# Derivation of E(X) for a geometric distribution

I'm having trouble following the derivation of the expected value for the geometric distribution.

I've reached:

$$\sum_{k=1}^{\infty} p \cdot k(1-p)^{k-1} = p(1 + 2(1-p) + 3(1-p)^2 + ...)$$

The next step rewrites $$k$$ as an infinite sum of ascending values, that is:

$$=p( \sum_{k=1}^{\infty}\ (1-p)^{k-1} + \sum_{k=2}^{\infty}\ (1-p)^{k-1} + \sum_{k=3}^{\infty}\ (1-p)^{k-1} + ...)$$

Why exactly is it that we can represent $$k$$ as this infinite sum?

## 2 Answers

Consider the following double infinite sum:

$$\begin{array}{cccccc} p & +p(1-p) & +p(1-p)^2 & + p(1-p)^3 & + p(1-p)^4 & + \cdots \\ & +p(1-p) & +p(1-p)^2 & + p(1-p)^3 & + p(1-p)^4 & + \cdots \\ & & +p(1-p)^2 & + p(1-p)^3 & + p(1-p)^4 & + \cdots \\ & & & + p(1-p)^3 & + p(1-p)^4 & + \cdots \\ & & & & + p(1-p)^4 & + \cdots \\ & & & & & + \cdots \\ \end{array}$$ If we first sum the columns, then the $$k^{\text{th}}$$ column sums to $$k p(1-p)^{k-1}$$, and we get the sum you're starting with.

If we first sum the rows, then the $$j^{\text{th}}$$ row sums to $$p \displaystyle\sum_{k=j}^{\infty} (1-p)^{k-1}$$, and we get the second sum.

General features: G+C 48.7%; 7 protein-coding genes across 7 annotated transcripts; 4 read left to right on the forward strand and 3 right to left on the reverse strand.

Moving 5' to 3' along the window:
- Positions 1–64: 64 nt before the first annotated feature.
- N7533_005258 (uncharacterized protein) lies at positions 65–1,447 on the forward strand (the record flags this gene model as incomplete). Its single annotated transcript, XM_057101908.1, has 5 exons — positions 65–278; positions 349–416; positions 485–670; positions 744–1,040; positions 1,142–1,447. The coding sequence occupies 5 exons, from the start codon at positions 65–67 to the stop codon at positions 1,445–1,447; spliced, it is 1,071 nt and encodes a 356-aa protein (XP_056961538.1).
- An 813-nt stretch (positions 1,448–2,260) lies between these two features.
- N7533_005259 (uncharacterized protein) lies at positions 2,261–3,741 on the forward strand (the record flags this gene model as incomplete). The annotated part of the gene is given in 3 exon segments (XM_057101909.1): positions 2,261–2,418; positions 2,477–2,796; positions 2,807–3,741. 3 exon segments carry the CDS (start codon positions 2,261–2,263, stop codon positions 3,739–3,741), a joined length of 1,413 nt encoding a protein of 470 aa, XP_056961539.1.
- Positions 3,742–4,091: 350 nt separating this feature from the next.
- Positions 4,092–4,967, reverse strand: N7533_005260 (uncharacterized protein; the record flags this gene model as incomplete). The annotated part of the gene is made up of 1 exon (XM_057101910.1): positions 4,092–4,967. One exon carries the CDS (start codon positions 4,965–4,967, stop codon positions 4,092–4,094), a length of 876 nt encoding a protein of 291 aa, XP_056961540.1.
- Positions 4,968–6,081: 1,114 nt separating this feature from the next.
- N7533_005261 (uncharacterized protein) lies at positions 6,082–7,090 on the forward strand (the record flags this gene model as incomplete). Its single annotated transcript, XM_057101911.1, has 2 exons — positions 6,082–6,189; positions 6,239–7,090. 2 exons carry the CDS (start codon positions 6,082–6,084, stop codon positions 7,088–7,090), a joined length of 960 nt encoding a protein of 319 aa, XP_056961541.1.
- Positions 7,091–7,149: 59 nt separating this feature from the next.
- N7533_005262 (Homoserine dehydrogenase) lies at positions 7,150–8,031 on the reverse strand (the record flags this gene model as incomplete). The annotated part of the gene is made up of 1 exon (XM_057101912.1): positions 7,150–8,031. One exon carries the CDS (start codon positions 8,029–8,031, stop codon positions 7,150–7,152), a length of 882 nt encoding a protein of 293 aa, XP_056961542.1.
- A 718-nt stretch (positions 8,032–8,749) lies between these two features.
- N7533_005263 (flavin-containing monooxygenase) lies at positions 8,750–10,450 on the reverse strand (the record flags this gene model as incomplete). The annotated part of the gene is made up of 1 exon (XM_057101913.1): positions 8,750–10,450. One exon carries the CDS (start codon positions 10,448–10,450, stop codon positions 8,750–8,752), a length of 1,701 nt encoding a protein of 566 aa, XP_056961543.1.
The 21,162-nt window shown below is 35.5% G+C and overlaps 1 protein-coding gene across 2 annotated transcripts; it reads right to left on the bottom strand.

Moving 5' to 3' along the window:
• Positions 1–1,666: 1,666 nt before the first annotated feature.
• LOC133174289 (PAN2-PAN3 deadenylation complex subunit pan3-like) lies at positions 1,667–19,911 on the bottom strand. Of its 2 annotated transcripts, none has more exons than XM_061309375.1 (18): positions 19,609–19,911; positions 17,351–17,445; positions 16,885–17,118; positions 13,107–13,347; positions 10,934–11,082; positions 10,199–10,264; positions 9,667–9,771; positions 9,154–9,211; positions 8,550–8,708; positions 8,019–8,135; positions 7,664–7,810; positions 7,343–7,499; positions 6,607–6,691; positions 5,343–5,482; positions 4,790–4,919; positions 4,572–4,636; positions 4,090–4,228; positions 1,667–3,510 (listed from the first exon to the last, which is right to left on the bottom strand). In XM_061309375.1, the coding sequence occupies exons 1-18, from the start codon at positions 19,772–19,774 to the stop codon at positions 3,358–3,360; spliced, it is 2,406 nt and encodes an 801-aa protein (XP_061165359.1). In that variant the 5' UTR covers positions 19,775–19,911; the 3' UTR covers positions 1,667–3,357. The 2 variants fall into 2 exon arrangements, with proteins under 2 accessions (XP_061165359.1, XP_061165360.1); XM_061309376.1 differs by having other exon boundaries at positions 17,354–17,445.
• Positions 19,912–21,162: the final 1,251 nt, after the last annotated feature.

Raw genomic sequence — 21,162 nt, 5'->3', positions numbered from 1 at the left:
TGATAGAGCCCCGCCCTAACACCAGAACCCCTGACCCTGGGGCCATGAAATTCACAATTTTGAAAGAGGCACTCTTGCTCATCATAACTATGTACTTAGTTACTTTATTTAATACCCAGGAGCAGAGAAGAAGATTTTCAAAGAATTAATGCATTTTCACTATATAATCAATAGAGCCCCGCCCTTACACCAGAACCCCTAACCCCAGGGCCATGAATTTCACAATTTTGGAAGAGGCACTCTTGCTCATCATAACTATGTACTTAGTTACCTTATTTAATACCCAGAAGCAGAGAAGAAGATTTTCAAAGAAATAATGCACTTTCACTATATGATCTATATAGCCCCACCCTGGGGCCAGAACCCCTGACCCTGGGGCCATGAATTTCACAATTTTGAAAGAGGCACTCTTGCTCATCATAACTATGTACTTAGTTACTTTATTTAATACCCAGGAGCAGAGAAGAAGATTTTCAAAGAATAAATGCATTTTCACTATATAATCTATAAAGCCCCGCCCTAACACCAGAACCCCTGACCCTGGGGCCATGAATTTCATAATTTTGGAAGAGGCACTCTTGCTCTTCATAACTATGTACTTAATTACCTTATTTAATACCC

Another way to see this: in the expression $$p\left( \sum_{k=1}^{\infty}\ (1-p)^{k-1} + \sum_{k=2}^{\infty}\ (1-p)^{k-1} + \sum_{k=3}^{\infty}\ (1-p)^{k-1} + \dots\right),$$ the term $$p(1-p)^{j-1}$$ appears in exactly $$j$$ different sums.

We have : $$\begin{array}{lcl} \displaystyle \sum_{k=1}^{+\infty} p k (1 - p)^{k - 1} & = & \displaystyle \sum_{k=1}^{+\infty} p \left(\sum_{i = 1}^k 1\right) (1 - p)^{k - 1} \\[3mm] & = & \displaystyle \sum_{k=1}^{+\infty} \sum_{i = 1}^k p (1 - p)^{k - 1} \\[3mm] & = & \displaystyle \sum_{i = 1}^{+\infty} p \sum_{k=i}^{+\infty} (1 - p)^{k - 1} \\[3mm] & = & \displaystyle p \sum_{k=1}^{+\infty} (1 - p)^{k - 1} + p \sum_{k=2}^{+\infty} (1 - p)^{k - 1} + p \sum_{k=3}^{+\infty} (1 - p)^{k - 1} + \cdots \end{array}$$